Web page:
Old Trafford bayed for blood on Tuesday - the return of hated rivals and a former Scouse manager will do little to soothe their anger. Wrongs are to be righted, and come Sunday we well may see catharsis on the pitch.
When Wayne Rooney unveiled a moment of class to create a goal out of nowhere and get Manchester United the 3 points at Craven Cottage in the beginning of February, parallels were drawn with that strike. Indeed, the (erstwhile?) talisman remarked that he hoped his goal had the same effect on the 2012/13 title race as the latter did on the 2008/09 one. There was talk of moments that define a season, of grinding out wins and of the mental toughness.
While a cynic might have rubbished those as PR nonsense, truth is that since then United have gone from strength to strength. The return of Nemanja Vidic in mid-December has coincided with a remarkable improvement in defensive health - after the remarkable Boxing Day game against Newcastle, United have fallen behind to goals just twice, against Southampton in a game that ultimately finished 2-1 in United's favour, and against
Turkish referee Cuneyt Cakir Spanish giants Real Madrid earlier this week. Since the game against Fulham, United have not just maintained but extended the lead at the top of the league by a further two points, navigating tricky fixtures against Everton and relegation threatened duo QPR and Reading. The treatment room has cleared up fairly solidly, with only Phil Jones and Paul Scholes currently unavailable1. The days of Marouane Fellaini terrorizing poor Michael Carrick seem long gone. United's goal difference in the league from February onwards stands at +10 - the team has not let in more than one goal for eleven games (when 11 v 11) in all competitions now. This is a far cry from the heart-stopping one-goal thrillers that were the staple of the season's beginning.
The other side, of course, is the incredible depth and breadth of attacking talent now available at the Gaffer's disposal. There were flashes earlier, of course, of our attackers - Shinji Kagawa was a lone light in the first couple of games, while Robin Van Persie was the player of the first half of the season, undoubtedly. Ashley Young and Luis Nani both flickered and faded with injury. Danny Welbeck was (and remains) at his mercurial best. Chicarito has been predictably excellent at scoring goals. Rooney, by all popular accounts suffering from some sort of mid-career crisis, has scored or assisted 20 goals this season - bettered only by Luis Suarez with 25 and Robin Van Persie with 27. The problem, however, was that dominant performances were too few and far between. Regular readers will recall the harrowing games against Liverpool, Tottenham, Reading and Southampton. There was something fundamentally flawed with the team, went the widely held view. This United team was below par, a mockery of the great sides gone by. They were riding on the (undeniable) class of their shiny new toy. The midfield was broken. The old ones were past it. The young ones didn't cut it.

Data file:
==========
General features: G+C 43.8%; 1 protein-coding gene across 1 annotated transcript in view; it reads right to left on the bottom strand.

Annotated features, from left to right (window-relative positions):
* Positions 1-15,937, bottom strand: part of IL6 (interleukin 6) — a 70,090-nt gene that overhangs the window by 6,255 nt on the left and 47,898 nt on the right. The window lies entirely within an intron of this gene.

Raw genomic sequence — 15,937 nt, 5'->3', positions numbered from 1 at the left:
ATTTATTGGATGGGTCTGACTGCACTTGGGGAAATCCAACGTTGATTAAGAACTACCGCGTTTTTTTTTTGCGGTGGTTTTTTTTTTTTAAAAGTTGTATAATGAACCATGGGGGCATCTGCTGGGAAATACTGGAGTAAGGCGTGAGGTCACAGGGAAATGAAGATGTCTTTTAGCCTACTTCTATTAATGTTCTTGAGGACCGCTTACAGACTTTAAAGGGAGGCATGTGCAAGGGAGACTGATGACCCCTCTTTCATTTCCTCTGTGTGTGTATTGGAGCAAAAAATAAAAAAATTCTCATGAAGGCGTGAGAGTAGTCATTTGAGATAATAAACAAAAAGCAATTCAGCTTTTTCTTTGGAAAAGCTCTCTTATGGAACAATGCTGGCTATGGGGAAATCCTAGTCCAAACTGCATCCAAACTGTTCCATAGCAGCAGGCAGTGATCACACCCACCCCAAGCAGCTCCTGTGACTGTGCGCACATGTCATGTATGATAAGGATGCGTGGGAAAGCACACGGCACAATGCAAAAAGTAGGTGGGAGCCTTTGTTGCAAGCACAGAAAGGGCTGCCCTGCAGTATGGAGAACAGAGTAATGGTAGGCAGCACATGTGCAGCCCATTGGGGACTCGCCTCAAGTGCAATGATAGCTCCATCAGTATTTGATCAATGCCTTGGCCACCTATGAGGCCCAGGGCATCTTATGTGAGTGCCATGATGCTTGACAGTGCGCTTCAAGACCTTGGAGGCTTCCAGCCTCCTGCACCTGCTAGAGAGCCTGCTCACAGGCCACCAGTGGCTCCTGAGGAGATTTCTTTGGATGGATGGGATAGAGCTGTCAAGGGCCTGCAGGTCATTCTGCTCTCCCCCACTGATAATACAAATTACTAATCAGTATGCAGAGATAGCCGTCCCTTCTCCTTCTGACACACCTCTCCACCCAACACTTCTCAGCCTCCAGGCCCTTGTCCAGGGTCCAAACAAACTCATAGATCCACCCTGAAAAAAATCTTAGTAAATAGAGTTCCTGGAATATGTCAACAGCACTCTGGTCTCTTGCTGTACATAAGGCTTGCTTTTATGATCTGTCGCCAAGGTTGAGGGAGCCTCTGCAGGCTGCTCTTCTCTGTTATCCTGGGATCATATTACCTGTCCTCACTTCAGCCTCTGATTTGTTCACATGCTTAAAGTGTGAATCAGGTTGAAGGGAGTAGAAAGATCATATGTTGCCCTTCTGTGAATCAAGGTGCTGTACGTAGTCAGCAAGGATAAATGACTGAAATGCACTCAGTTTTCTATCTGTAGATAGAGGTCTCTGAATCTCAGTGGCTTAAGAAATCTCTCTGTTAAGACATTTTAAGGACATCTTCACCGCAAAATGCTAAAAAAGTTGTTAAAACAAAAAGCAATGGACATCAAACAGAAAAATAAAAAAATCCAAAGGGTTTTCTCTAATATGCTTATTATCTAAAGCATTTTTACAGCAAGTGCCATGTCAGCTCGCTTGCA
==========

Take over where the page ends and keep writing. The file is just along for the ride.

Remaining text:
It may be time for them to change the tune a wee bit. As pointed out on this site earlier, February has seen our most derided players rise against the narrative. Interestingly, the rise to form of a few key players in Nani, Kagawa, and Johnny Evans and to a lesser extent Antonio Valencia has been supplemented by consistency from the established names like Michael Carrick, Rio Ferdinand, Nemanja Vidic and Robin Van Persie2. What this means is that the squad is looking scarily close to full form and hurting from
grave injustice an unfortunate decision. In all, something fans joked about earlier in the season looks quite likely - the double may well be on. A rudimentary, albeit slightly nervous 1-0 win against Norwich ended 4-0, with goals of such irresistible class from hat-trick hero Kagawa and Rooney. There was, suddenly, fantasy on the Old Trafford pitch again. If the attacking performances of early-season were born of need, this one was born of skill and expression. After a long while, too long, United went up a gear when they didn't need to. In each game since the turn of the year, United have had a different Man of the Match, frequently two. Wee bit? May be time to chuck the tune altogether.
United play Chelsea on Sunday at Old Trafford in those most glamorous of domestic trophies, the FA Cup. While our performances in the cup in recent years have not been noteworthy - indeed we almost forget the day the Ginger Prince came back against Manchester City last year - the noises coming from Carrington point to a serious push for the crown. When we played Chelsea earlier this season, there was palpable fear of what the Trio of Oscar, Eden Hazard and Juan Mata might do to our frail defense. While each of them are delightful players, and complement each other well, a defense that has played Jose Mourinho's Real Madrid will be far more assured this time around. Among the fan base, there is no fear - just expectation. You can be sure that a squad managed by Sir Alex Ferguson, that master of motivation, will be raring to go on Sunday. Old Trafford bayed for blood on Tuesday - the return of hated rivals and a former Scouse manager will do little to soothe their anger. Wrongs are to be righted, and come Sunday we well may see catharsis on the pitch.
1Darren Fletcher is out for the rest of the season with a long-term condition.
2This author believes RvP's influence exists outside of goals, far more than in his years with Arsenal. Anyone expecting him to maintain that unbelievable record form earlier this season are expecting too much.